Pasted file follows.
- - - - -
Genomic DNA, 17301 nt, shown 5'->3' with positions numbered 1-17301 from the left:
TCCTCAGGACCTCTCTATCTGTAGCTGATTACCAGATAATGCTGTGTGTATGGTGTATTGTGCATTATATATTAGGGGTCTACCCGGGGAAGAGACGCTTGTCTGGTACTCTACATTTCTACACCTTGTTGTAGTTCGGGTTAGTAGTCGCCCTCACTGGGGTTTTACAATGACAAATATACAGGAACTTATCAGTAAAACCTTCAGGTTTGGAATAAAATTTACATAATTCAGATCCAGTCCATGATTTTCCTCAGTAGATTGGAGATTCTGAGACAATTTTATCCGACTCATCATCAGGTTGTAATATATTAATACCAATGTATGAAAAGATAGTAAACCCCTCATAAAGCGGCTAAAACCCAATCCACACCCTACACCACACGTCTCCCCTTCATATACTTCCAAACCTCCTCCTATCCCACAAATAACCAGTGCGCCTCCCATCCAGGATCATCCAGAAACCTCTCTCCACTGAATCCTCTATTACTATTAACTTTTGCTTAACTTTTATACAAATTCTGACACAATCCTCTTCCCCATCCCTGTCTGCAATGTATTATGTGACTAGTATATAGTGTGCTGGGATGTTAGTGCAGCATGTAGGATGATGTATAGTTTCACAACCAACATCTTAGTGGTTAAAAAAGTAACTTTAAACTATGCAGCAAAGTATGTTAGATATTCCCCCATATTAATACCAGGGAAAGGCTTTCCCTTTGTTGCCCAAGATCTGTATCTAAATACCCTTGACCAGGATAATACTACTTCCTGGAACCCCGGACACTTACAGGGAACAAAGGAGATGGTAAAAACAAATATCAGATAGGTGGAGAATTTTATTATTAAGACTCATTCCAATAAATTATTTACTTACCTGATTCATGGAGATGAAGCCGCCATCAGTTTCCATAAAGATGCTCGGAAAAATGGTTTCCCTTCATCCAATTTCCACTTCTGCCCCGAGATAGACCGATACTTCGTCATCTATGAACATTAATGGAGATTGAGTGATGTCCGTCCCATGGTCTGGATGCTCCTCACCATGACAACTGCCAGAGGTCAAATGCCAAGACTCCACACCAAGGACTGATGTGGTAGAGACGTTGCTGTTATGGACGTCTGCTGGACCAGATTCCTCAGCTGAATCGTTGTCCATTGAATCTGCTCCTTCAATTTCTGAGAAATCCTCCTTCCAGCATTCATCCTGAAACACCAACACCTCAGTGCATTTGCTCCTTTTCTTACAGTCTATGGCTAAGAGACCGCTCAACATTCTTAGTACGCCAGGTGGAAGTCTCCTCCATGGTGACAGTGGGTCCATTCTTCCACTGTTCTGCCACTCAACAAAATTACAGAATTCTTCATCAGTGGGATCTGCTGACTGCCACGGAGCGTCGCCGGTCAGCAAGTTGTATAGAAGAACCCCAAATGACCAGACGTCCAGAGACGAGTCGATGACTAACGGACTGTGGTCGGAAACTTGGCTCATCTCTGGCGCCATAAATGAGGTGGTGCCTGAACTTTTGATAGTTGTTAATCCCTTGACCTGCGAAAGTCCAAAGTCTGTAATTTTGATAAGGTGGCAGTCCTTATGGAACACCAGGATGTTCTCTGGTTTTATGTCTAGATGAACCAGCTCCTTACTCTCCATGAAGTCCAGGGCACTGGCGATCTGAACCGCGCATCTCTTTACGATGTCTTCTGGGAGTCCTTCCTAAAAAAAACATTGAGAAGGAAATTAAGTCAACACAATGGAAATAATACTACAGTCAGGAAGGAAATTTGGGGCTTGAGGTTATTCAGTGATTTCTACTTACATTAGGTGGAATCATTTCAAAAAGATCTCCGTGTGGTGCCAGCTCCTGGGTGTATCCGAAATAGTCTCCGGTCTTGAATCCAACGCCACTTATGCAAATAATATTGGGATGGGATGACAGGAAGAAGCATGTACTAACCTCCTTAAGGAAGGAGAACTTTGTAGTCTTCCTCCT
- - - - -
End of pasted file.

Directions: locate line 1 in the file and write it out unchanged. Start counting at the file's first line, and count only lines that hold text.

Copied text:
Genomic DNA, 17301 nt, shown 5'->3' with positions numbered 1-17301 from the left: